Now, assuming the stock qualifies for Section 1202, Ted would exclude 100% of up to $20 million of his gain–in other words, the greater of $10 million or ten times of his initial investment of $2 million. Since Ted’s entire $20 million gain would be excluded from his income, Ted would pay $0 tax.
If Ted does not qualify for Section 1202, he would have paid 23.8 percent on his total gain, culminating in a $4,760,000 tax burden. Not to mention that Ted’s state applies a 5% tax rate to capital gains, costing him another $1 million. Whereas, if he were qualified for Section 1202, the state would follow the federal Section 1202 treatment, and he’d have saved that $1 million as well.
By using section 1202, Ted saved almost $6 million in tax on a $22 million transaction.
As bounteous as its benefits may appear, Section 1202 lays down requirements a person must meet to qualify for the exclusion. These requirements are not simple, especially when there’s not enough guidance from the Internal Revenue Service (IRS) to clarify notable gray areas in this subject and how taxpayers can navigate the rules.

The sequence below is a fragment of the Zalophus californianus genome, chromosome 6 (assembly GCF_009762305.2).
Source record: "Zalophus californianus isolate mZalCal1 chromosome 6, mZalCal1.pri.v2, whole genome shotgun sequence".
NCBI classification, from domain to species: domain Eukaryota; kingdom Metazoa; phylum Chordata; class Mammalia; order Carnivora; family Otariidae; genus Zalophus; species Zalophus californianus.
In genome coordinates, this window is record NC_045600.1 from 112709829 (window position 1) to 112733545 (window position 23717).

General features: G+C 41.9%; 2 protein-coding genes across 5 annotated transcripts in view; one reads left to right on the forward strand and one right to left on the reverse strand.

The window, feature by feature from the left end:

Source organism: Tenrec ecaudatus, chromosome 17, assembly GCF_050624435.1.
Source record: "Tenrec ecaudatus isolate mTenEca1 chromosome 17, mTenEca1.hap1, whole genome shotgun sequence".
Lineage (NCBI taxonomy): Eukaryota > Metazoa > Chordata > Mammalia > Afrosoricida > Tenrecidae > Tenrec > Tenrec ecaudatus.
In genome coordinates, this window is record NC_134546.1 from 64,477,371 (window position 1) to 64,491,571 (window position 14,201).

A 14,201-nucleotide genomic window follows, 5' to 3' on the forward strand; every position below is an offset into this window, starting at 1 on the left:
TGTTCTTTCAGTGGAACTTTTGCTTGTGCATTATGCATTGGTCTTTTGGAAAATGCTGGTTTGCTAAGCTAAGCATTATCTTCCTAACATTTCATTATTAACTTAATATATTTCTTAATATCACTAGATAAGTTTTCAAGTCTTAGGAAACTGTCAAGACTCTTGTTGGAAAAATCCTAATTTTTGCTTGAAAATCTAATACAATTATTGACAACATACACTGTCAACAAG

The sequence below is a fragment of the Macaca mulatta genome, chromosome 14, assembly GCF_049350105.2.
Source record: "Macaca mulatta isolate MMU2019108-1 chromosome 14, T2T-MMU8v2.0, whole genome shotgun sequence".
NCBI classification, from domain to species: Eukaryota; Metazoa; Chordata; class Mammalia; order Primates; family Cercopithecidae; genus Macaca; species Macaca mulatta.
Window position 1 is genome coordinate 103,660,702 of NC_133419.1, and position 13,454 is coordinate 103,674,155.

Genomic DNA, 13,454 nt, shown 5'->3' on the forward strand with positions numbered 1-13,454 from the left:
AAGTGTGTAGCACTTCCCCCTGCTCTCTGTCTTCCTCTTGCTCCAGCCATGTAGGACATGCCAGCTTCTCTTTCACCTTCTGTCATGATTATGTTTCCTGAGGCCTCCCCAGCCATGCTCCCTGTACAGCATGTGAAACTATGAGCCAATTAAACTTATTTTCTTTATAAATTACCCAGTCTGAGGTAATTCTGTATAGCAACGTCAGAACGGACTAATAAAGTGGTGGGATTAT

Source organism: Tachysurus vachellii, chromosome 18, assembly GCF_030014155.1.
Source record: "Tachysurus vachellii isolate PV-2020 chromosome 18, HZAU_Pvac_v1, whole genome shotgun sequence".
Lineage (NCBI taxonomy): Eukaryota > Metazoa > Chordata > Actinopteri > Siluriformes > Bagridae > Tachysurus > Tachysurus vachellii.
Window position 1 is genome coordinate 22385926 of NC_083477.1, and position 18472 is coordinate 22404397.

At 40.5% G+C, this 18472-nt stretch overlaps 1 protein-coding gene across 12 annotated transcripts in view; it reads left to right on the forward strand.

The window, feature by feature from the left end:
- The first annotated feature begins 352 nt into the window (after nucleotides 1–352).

We discuss these requirements below.
Requirements to Qualify for Section 1202 Exclusion
There are eight essential requirements that a stock must meet to qualify for Section 1202 benefits. These requirements are broadly divided into shareholder-level requirements and corporation-level requirements.
Eligible shareholders include all non-corporate shareholders, including individuals, estates, and trusts. These shareholders must hold the stock directly or indirectly.
For instance, in a case where a shareholder is an S corporation or partnership, the gain may apply, but there are additional requirements that must be met before the non-corporate owners of the pass-through entity can be eligible to claim the exclusion benefits.